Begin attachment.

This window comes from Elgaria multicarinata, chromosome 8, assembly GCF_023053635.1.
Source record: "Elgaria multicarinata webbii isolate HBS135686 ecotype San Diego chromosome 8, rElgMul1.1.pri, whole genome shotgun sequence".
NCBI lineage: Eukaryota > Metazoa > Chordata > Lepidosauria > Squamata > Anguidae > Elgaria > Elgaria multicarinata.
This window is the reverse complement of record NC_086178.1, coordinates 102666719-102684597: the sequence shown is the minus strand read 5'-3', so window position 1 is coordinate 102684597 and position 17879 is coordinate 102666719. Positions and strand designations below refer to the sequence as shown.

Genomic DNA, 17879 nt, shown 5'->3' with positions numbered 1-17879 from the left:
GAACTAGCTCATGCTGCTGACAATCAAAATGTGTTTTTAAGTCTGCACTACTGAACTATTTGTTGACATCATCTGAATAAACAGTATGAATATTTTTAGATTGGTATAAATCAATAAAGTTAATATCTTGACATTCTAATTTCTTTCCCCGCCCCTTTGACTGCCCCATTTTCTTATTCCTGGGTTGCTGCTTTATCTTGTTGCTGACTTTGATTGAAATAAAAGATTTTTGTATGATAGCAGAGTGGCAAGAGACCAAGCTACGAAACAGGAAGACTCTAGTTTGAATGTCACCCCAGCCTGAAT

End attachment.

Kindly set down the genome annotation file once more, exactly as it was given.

This window comes from Elgaria multicarinata, chromosome 8, assembly GCF_023053635.1.
Source record: "Elgaria multicarinata webbii isolate HBS135686 ecotype San Diego chromosome 8, rElgMul1.1.pri, whole genome shotgun sequence".
NCBI lineage: Eukaryota > Metazoa > Chordata > Lepidosauria > Squamata > Anguidae > Elgaria > Elgaria multicarinata.
This window is the reverse complement of record NC_086178.1, coordinates 102666719-102684597: the sequence shown is the minus strand read 5'-3', so window position 1 is coordinate 102684597 and position 17879 is coordinate 102666719. Positions and strand designations below refer to the sequence as shown.

Genomic DNA, 17879 nt, shown 5'->3' with positions numbered 1-17879 from the left:
GAACTAGCTCATGCTGCTGACAATCAAAATGTGTTTTTAAGTCTGCACTACTGAACTATTTGTTGACATCATCTGAATAAACAGTATGAATATTTTTAGATTGGTATAAATCAATAAAGTTAATATCTTGACATTCTAATTTCTTTCCCCGCCCCTTTGACTGCCCCATTTTCTTATTCCTGGGTTGCTGCTTTATCTTGTTGCTGACTTTGATTGAAATAAAAGATTTTTGTATGATAGCAGAGTGGCAAGAGACCAAGCTACGAAACAGGAAGACTCTAGTTTGAATGTCACCCCAGCCTGAAT